The NIHR Nottingham Hearing Biomedical Research Unit (BRU) is a partnership between Nottingham University Hospitals NHS Trust, The University of Nottingham, and Medical Research Council Institute of Hearing Research and focuses on hearing research that can be directly translated into practical benefits to improve the quality of patients’ lives.

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More information is available from Dr Rebecca Dewey in the School of Medicine, University of Nottingham on +44 (0)115 823 2638, rebecca.dewey@nottingham.ac.uk; or Emma Thorne, Media Relations Manager for the Faculty of Medicine and Health Sciences in the Communications Office at The University of Nottingham, on +44 (0)115 951 5793, emma.thorne@nottingham.ac.uk

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Notes to editors: The University of Nottingham has 43,000 students and is ‘the nearest Britain has to a truly global university, with a “distinct” approach to internationalisation, which rests on those full-scale campuses in China and Malaysia, as well as a large presence in its home city.’ (Times Good University Guide 2016). It is also one of the most popular universities in the UK among graduate employers and winner of both ‘University of the Year for Graduate Employment’, according to the 2017 The Times and The Sunday Times Good University Guide and ‘Outstanding Support for Early Career Researchers’ at the Times Higher Education Awards 2015. It is ranked in the world’s top 75 by the QS World University Rankings 2015/16. More than 97 per cent of research at The University of Nottingham is recognised internationally and it is 8th in the UK by research power according to the Research Excellence Framework 2014. It has been voted the world’s greenest campus for four years running, according to Greenmetrics Ranking of World Universities.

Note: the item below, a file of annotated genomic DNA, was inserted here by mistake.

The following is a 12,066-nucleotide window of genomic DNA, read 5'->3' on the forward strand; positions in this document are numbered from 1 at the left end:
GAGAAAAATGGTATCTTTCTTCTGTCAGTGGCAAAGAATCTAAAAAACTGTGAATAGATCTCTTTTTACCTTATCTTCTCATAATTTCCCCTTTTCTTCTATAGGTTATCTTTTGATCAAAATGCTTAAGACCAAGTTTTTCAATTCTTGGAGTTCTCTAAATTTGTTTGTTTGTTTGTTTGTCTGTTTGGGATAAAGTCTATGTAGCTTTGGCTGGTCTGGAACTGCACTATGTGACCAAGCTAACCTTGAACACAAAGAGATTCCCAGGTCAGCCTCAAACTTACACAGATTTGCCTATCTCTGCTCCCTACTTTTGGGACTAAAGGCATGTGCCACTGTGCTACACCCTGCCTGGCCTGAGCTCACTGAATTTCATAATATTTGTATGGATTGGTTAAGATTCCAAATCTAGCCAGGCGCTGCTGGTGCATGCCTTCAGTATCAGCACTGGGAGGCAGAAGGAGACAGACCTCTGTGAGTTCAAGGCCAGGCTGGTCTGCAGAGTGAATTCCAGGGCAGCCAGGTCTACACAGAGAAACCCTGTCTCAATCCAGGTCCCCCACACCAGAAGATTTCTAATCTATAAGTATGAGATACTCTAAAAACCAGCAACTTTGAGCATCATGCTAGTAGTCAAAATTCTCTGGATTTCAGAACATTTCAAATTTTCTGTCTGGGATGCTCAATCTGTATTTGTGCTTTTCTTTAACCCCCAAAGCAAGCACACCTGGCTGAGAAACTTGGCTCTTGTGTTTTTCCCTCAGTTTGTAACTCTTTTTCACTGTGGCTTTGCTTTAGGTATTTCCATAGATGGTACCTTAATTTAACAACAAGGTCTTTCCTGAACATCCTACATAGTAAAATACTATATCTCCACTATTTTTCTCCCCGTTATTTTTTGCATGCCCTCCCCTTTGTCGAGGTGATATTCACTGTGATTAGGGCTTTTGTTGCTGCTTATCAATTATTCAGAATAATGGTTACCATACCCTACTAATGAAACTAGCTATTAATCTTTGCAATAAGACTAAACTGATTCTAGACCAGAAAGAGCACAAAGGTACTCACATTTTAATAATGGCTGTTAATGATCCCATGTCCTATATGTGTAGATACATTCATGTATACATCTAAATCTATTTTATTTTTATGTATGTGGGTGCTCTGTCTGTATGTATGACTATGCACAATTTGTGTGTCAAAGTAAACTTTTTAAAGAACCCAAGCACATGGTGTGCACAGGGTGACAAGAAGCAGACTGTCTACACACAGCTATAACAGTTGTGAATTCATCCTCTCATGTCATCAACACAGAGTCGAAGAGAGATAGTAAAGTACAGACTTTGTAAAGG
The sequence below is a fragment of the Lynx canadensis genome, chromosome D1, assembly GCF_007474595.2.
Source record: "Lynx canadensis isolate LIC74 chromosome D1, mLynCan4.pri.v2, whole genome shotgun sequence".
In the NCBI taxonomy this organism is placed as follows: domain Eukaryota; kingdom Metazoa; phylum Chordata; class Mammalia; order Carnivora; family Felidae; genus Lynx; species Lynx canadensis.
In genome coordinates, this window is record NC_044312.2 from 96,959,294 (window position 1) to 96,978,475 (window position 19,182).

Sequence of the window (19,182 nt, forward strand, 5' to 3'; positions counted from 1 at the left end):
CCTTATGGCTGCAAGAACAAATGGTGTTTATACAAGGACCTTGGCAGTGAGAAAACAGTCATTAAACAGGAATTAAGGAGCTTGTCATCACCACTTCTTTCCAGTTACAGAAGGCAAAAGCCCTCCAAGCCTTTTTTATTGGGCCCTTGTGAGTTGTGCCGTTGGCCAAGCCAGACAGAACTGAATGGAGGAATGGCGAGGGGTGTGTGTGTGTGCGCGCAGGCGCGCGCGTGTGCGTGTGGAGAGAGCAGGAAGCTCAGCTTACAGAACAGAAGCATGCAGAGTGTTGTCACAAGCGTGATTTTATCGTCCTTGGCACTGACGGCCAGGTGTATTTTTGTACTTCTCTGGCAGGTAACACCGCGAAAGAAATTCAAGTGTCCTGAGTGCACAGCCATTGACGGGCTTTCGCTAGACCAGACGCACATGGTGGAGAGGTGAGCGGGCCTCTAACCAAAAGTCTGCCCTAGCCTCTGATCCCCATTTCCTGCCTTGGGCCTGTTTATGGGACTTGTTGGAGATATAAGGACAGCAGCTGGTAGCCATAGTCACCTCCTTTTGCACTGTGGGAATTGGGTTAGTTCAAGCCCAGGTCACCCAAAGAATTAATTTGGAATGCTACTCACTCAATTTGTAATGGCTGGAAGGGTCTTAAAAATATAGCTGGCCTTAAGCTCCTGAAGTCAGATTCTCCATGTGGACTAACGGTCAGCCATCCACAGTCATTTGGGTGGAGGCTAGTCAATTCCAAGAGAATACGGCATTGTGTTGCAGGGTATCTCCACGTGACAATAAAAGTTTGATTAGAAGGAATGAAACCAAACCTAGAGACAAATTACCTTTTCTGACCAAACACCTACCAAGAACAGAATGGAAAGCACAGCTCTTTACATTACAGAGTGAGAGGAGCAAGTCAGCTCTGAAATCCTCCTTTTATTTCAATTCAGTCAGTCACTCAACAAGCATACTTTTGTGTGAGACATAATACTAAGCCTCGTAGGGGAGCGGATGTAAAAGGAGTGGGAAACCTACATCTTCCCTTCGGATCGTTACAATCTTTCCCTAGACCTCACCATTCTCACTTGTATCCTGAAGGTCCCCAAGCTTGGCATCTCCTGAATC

Impact: The Nottingham Campaign, its biggest-ever fundraising campaign, is delivering the University’s vision to change lives, tackle global issues and shape the future. More news…


The National Institute for Health Research (NIHR) is funded by the Department of Health to improve the health and wealth of the nation through research. The NIHR is the research arm of the NHS. Since its establishment in April 2006, the NIHR has transformed research in the NHS. It has increased the volume of applied health research for the benefit of patients and the public, driven faster translation of basic science discoveries into tangible benefits for patients and the economy, and developed and supported the people who conduct and contribute to applied health research. The NIHR plays a key role in the Government’s strategy for economic growth, attracting investment by the life-sciences industries through its world-class infrastructure for health research. Together, the NIHR people, programmes, centres of excellence and systems represent the most integrated health research system in the world. For further information, visit the NIHR website (www.nihr.ac.uk).